Did you know that Oregon is one of only two states where crime convictions can happen with a non-unanimous jury verdict? This law, which failed to be overturned last fall, isn’t going anywhere soon. What is the origin of this law that is also practiced in Louisiana, what is involved with this type of conviction, and what are criticisms of it?
The motivators behind the 1934 vote to instate non-unanimous verdicts were a pair of infamous murders in Portland and the resulting conviction that came from the trial. One juror did not agree with the second-degree murder charge, so the jury made a compromise and convicted Jake Silverman of manslaughter. This lesser conviction upset and enraged the community at large, which provided the impetus for legal action.
Convictions are allowed for felonies with even a 10-2 jury decision. Even though a murder trial was the inspiration for the law, a first-degree murder charge is exempt from this practice. There have been challenges to the law, but nothing has budged in over 80 years.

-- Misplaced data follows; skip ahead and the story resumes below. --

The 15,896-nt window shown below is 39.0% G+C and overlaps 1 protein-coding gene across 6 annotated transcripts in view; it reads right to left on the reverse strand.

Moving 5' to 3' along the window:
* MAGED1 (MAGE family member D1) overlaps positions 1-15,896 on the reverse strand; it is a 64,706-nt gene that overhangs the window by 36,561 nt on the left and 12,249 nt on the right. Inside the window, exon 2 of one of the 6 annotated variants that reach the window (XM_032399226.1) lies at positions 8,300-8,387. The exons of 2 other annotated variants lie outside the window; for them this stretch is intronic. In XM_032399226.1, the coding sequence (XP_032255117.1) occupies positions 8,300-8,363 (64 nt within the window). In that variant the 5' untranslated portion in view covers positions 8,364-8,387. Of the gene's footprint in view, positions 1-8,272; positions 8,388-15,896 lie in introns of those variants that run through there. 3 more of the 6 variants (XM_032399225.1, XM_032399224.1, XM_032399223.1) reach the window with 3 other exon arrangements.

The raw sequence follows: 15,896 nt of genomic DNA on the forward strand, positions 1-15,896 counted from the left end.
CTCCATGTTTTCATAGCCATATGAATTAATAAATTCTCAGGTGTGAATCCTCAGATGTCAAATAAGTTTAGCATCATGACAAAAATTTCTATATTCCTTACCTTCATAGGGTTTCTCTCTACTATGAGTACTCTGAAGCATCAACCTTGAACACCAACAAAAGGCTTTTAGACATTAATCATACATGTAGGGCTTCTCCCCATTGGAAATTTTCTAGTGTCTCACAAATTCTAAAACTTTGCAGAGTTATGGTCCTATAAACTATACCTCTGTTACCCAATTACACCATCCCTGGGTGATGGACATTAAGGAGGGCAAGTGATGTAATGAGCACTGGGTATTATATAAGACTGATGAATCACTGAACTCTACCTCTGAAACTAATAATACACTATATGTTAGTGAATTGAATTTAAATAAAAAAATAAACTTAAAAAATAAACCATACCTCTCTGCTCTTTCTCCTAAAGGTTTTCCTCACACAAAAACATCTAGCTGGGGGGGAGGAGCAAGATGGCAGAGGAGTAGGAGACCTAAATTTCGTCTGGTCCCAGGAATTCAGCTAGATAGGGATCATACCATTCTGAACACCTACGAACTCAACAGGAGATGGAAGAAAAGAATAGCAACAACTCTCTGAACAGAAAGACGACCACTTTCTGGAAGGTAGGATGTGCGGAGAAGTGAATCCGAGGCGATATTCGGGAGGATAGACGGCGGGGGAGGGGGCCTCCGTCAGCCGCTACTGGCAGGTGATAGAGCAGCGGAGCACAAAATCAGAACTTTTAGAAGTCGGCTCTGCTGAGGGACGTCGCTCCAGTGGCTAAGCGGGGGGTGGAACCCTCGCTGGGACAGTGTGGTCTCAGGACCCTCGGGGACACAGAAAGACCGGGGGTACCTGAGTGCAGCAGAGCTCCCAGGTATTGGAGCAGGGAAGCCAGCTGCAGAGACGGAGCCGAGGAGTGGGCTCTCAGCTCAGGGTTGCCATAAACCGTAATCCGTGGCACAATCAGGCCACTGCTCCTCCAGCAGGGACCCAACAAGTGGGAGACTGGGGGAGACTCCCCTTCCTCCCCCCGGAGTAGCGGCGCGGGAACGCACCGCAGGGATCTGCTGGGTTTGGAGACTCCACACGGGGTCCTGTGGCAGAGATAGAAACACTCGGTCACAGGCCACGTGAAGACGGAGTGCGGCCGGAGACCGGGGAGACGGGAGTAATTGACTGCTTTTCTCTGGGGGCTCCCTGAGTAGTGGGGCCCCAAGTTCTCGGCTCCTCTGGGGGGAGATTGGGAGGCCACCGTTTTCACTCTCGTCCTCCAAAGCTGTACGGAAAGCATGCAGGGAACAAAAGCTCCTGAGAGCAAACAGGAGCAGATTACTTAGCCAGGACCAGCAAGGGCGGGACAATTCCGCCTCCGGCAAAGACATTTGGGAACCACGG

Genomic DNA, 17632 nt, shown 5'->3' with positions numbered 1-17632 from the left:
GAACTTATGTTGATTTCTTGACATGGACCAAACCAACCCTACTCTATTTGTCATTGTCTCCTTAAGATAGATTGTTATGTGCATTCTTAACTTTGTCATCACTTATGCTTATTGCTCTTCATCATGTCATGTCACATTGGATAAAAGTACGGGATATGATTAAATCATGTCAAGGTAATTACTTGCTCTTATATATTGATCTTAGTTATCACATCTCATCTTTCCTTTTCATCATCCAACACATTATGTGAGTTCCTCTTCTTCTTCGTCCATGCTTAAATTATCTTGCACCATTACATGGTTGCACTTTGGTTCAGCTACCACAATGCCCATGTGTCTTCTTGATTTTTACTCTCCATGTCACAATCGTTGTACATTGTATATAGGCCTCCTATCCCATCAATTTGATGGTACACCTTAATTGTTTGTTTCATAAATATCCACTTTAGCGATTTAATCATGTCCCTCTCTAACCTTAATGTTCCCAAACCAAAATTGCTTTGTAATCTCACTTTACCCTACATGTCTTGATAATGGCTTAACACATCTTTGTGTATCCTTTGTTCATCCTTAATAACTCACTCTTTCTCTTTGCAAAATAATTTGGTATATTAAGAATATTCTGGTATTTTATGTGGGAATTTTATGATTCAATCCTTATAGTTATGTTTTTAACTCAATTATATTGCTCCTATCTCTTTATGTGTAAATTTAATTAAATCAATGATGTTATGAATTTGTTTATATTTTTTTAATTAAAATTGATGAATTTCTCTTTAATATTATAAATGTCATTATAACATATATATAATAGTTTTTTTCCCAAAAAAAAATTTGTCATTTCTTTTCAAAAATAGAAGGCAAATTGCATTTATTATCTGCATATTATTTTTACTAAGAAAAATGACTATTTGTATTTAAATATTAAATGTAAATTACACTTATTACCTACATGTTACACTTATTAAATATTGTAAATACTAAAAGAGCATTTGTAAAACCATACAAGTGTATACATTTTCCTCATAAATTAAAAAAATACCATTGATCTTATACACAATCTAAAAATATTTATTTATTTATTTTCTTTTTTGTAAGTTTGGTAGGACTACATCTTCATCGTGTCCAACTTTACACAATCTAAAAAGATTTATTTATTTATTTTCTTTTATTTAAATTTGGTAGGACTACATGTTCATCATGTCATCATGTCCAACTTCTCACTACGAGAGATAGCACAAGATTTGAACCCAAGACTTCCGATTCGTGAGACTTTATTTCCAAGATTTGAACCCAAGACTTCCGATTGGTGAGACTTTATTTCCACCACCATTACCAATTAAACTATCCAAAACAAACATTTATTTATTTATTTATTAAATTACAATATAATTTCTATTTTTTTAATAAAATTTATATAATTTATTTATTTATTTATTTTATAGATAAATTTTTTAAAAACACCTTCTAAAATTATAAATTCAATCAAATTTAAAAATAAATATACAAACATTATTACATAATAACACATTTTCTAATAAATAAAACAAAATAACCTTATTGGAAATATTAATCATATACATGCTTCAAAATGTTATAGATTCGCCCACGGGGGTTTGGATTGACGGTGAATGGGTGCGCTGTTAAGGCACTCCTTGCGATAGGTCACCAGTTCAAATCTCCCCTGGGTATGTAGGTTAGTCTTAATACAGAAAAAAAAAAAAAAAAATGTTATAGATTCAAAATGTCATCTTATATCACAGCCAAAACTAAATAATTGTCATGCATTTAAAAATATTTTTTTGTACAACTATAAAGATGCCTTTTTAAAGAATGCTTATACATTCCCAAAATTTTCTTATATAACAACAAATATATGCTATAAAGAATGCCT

Most recently, the unsuccessful 2016 appeal by Olan Jermaine Williams focused on as a motivator for the law. Williams, an African American, was convicted of a felony by a non-unanimous jury. The only juror that voted not guilty was also the only African American on the jury.
The Divergent Opinions
Some Oregon citizens question the constitutionality of state-level non-unanimous and others state that it is a remaining piece of institutionalized racism. In the Washington Post, Professor Angela Allen-Bell quoted John Adams statement from 1797, “It is the unanimity of the jury that preserves the rights of mankind.”
The Importance of an Excellent Defense
Even though federal courts in Oregon use unanimous juries to provide decisions, non-unanimous juries are the rule for any state level charge. This highlights the need for experienced and capable legal representation when up against felony charges in this state.